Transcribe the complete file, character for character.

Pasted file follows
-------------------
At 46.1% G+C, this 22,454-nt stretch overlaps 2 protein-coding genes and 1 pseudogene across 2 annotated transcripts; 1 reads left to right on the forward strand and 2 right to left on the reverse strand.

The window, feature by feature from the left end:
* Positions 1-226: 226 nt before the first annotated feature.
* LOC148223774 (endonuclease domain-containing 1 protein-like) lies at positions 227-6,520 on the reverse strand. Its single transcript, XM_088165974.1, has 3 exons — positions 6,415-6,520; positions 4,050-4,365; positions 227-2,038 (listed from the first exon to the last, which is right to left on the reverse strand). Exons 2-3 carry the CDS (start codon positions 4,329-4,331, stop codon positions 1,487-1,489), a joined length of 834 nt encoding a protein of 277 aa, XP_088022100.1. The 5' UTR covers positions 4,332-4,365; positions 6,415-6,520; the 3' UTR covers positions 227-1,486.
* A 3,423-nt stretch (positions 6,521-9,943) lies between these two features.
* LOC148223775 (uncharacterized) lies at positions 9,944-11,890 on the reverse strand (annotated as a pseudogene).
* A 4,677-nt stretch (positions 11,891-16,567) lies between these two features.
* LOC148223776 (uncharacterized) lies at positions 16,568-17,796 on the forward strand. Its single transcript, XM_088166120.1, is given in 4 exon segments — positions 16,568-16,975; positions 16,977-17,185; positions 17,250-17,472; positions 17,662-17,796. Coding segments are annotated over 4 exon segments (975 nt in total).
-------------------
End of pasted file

At 46.1% G+C, this 22,454-nt stretch overlaps 2 protein-coding genes and 1 pseudogene across 2 annotated transcripts; 1 reads left to right on the forward strand and 2 right to left on the reverse strand.

The window, feature by feature from the left end:
* Positions 1-226: 226 nt before the first annotated feature.
* LOC148223774 (endonuclease domain-containing 1 protein-like) lies at positions 227-6,520 on the reverse strand. Its single transcript, XM_088165974.1, has 3 exons — positions 6,415-6,520; positions 4,050-4,365; positions 227-2,038 (listed from the first exon to the last, which is right to left on the reverse strand). Exons 2-3 carry the CDS (start codon positions 4,329-4,331, stop codon positions 1,487-1,489), a joined length of 834 nt encoding a protein of 277 aa, XP_088022100.1. The 5' UTR covers positions 4,332-4,365; positions 6,415-6,520; the 3' UTR covers positions 227-1,486.
* A 3,423-nt stretch (positions 6,521-9,943) lies between these two features.
* LOC148223775 (uncharacterized) lies at positions 9,944-11,890 on the reverse strand (annotated as a pseudogene).
* A 4,677-nt stretch (positions 11,891-16,567) lies between these two features.
* LOC148223776 (uncharacterized) lies at positions 16,568-17,796 on the forward strand. Its single transcript, XM_088166120.1, is given in 4 exon segments — positions 16,568-16,975; positions 16,977-17,185; positions 17,250-17,472; positions 17,662-17,796. Coding segments are annotated over 4 exon segments (975 nt in total).